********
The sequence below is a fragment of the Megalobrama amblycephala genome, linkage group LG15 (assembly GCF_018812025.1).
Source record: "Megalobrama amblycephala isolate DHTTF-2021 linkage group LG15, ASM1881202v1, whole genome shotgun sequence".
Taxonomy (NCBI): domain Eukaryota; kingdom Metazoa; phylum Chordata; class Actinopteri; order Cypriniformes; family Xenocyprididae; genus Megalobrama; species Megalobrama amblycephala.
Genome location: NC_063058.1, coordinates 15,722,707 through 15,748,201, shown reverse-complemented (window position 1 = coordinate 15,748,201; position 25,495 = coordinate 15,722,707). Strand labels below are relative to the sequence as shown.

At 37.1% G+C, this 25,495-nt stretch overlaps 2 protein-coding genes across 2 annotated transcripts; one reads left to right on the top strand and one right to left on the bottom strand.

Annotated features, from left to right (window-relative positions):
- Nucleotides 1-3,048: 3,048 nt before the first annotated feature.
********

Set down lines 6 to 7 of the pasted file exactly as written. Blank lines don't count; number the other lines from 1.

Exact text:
Annotated features, from left to right (window-relative positions):
- Nucleotides 1-3,048: 3,048 nt before the first annotated feature.